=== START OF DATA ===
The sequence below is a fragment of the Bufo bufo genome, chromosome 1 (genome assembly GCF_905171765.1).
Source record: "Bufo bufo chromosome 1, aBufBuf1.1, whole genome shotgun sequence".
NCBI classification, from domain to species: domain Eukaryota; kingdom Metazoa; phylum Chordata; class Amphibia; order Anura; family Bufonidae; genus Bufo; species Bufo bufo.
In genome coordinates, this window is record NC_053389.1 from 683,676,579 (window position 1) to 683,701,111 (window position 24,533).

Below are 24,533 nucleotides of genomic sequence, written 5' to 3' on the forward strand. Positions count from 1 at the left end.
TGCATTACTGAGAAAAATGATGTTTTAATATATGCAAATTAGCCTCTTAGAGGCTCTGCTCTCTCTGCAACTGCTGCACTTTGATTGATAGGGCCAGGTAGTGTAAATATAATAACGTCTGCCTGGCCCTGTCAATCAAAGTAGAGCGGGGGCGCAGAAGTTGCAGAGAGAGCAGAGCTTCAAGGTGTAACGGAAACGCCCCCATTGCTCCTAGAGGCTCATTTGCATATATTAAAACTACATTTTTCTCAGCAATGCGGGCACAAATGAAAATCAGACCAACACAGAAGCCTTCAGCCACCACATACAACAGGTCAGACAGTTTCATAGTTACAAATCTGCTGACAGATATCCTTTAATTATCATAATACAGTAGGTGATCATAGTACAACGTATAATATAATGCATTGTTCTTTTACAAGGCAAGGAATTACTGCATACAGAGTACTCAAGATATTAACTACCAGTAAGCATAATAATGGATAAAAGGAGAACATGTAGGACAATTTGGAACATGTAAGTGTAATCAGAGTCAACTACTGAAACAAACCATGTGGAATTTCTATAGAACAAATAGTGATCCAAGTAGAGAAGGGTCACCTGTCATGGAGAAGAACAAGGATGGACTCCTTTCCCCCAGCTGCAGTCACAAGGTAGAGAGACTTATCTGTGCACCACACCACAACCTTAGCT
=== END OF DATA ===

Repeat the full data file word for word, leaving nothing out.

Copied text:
The sequence below is a fragment of the Bufo bufo genome, chromosome 1 (genome assembly GCF_905171765.1).
Source record: "Bufo bufo chromosome 1, aBufBuf1.1, whole genome shotgun sequence".
NCBI classification, from domain to species: domain Eukaryota; kingdom Metazoa; phylum Chordata; class Amphibia; order Anura; family Bufonidae; genus Bufo; species Bufo bufo.
In genome coordinates, this window is record NC_053389.1 from 683,676,579 (window position 1) to 683,701,111 (window position 24,533).

Below are 24,533 nucleotides of genomic sequence, written 5' to 3' on the forward strand. Positions count from 1 at the left end.
TGCATTACTGAGAAAAATGATGTTTTAATATATGCAAATTAGCCTCTTAGAGGCTCTGCTCTCTCTGCAACTGCTGCACTTTGATTGATAGGGCCAGGTAGTGTAAATATAATAACGTCTGCCTGGCCCTGTCAATCAAAGTAGAGCGGGGGCGCAGAAGTTGCAGAGAGAGCAGAGCTTCAAGGTGTAACGGAAACGCCCCCATTGCTCCTAGAGGCTCATTTGCATATATTAAAACTACATTTTTCTCAGCAATGCGGGCACAAATGAAAATCAGACCAACACAGAAGCCTTCAGCCACCACATACAACAGGTCAGACAGTTTCATAGTTACAAATCTGCTGACAGATATCCTTTAATTATCATAATACAGTAGGTGATCATAGTACAACGTATAATATAATGCATTGTTCTTTTACAAGGCAAGGAATTACTGCATACAGAGTACTCAAGATATTAACTACCAGTAAGCATAATAATGGATAAAAGGAGAACATGTAGGACAATTTGGAACATGTAAGTGTAATCAGAGTCAACTACTGAAACAAACCATGTGGAATTTCTATAGAACAAATAGTGATCCAAGTAGAGAAGGGTCACCTGTCATGGAGAAGAACAAGGATGGACTCCTTTCCCCCAGCTGCAGTCACAAGGTAGAGAGACTTATCTGTGCACCACACCACAACCTTAGCT